Apr. 3: Mortgage jobs; CFPB hearing on discrimination & RESPA TILA information; state lawsuit involving Dodd-Frank
Jeff O. writes, “When I saw the title ‘Ellie Mae’s outage’ I thought that perhaps it involved my beloved Beverly Hillbillies star. That would have had major implications for many young boys back in the day. Granny would have had a heart attack, and Uncle Jed’s response would of course be, ‘The dickens you say’.” I don’t know how I let the Elly May pun slip by me earlier this week, but, joking aside, one veteran compliance person wrote saying, “Without our LOS, we have blank paper. The 3 day time clock for initial disclosures doesn’t stop ticking because there’s a malicious attack on a vendor. If disclosures don’t go out on time, many investors won’t buy the loan. The need for a backup, or entirely different, plan became crystal clear to senior management.” Every system or counterparty should have a back-up plan in place – easier said than done. Ellie is not the only one bringing the exciting new buzzword (DDoS) to our attention. Now we have the FFIEC: http://www.ffiec.gov/press.htm. And who the heck made it a small “o” in the acronym?
On the jobs front, PHH Home Loans, LLC Midwest is continuing to expand its Retail Division in Chicago and Minneapolis. PHH Home Loan’s is in its 24th year in the MN and IL markets and seeks experienced LO’s who are in need of a broader product menu and dedicated back office support where they are partnered with loan processors familiar with their predominant product sets. “PHH Home Loans brings the strength of one of the largest non-bank mortgage companies through our parent, PHH Mortgage Corporation and combines it with our local presence, diverse product menu, management guidance, processing support and technology”, remarked President Mary Baymler who has been with the company since its inception. PHH is looking to fill Illinois retail positions in its Lisle, Barrington, and Northbrook locations with Minnesota openings in Edina, Coon Rapids, and Maplewood. Interested applicants should send their resume, summary introduction and basic production history via email to the human resources director at Cathy.Bauman@phhonline.com. PHH Home Loans is proud to be an EEO/AA employer M/F/D/V and maintains a drug-free workplace and performs pre-employment substance abuse testing.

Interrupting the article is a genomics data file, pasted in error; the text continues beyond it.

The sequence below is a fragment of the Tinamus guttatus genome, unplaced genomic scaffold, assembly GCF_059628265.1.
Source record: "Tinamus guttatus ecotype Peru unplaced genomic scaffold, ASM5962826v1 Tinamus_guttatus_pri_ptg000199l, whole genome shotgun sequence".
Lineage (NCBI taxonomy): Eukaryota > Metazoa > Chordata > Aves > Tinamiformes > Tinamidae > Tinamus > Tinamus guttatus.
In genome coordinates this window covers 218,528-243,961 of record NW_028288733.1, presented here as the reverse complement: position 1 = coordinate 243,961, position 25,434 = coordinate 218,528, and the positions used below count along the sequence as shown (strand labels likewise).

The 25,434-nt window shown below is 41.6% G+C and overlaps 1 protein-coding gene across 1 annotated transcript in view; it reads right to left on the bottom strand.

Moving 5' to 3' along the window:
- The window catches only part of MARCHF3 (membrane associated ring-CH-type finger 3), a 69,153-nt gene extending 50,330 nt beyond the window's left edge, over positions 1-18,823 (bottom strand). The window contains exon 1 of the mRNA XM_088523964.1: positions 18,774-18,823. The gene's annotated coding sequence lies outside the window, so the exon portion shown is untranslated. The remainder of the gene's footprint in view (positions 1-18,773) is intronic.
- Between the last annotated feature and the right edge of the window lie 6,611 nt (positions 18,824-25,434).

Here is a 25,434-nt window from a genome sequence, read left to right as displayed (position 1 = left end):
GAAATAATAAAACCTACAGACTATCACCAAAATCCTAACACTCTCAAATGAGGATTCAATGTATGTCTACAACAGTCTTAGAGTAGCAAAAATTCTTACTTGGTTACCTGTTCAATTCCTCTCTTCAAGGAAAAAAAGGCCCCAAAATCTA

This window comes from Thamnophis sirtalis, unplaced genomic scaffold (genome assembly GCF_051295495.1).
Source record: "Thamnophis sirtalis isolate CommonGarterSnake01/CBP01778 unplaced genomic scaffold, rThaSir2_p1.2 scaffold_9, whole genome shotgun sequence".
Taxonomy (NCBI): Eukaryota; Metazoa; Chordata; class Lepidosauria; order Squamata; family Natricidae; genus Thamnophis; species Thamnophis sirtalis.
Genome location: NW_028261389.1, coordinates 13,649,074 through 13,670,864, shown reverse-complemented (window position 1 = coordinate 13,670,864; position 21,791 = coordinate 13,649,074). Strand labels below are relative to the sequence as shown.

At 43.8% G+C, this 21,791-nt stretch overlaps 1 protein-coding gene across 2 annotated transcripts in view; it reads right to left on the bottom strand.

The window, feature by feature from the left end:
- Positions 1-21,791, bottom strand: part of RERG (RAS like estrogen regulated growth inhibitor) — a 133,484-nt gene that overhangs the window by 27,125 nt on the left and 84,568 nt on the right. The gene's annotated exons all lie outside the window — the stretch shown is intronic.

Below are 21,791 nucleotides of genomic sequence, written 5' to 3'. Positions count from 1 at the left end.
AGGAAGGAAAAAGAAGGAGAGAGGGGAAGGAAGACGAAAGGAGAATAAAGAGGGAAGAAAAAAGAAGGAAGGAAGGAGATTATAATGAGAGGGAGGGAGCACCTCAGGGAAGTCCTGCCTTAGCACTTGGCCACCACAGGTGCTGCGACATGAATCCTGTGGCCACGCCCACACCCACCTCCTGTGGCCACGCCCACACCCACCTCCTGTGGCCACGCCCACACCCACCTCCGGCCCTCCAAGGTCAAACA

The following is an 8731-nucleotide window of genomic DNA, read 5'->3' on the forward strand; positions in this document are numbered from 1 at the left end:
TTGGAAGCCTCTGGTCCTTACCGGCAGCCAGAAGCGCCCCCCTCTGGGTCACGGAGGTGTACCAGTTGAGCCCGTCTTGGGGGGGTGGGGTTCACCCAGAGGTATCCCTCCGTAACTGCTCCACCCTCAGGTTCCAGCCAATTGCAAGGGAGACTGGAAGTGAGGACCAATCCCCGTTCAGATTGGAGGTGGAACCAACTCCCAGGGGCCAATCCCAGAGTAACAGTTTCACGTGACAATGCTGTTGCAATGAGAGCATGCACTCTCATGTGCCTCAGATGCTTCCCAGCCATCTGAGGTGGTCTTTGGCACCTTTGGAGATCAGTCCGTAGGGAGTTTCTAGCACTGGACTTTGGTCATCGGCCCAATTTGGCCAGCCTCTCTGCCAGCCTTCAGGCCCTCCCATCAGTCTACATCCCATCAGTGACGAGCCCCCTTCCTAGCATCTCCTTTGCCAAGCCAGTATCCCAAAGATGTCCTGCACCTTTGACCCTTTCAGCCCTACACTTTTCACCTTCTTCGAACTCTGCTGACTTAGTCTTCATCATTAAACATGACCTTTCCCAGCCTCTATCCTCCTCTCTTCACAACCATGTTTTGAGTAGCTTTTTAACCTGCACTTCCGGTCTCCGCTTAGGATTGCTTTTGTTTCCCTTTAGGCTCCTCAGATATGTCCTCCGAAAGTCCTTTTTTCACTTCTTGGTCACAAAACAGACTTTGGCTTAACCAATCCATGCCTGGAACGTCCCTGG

And a few thousand miles away, in Southern California, New American Funding is searching for a Chief Servicing Officer. The candidate will be responsible for planning, directing and overseeing the build out of a start-up servicing division for a nationwide mortgage banker in Orange County. The Loan Servicing Division is comprised of Collections, Default/Foreclosure, Customer Service, Escrow, Payment Processing/Payoff, and Investor Reporting. He or she will be required to build, organize, recruit and oversee these departments as the division is developed. The CSO will work with Executive Management in adhering to an existing pro-forma. The candidate will play an integral part in selecting the servicing platform, negotiating the contract for the platform and launching all automation, and interacting with all levels of Mortgage Origination management for Human Resources, LOS interface, IT needs, Accounting functions, and Legal and Compliance matters. For a complete job description, or to send a confidential resume, contact Erin Forbes at firstname.lastname@example.org.
The Financial Services Committee is the CFPB’s biggest fan, right? Snort. Here is the latest:
Leading up to that, according to a Politico report, a CFPB spokesman has said that the two invited CFPB representatives will not be participating in the hearing held yesterday by the House Financial Services Committee’s Subcommittee on Oversight and Investigations.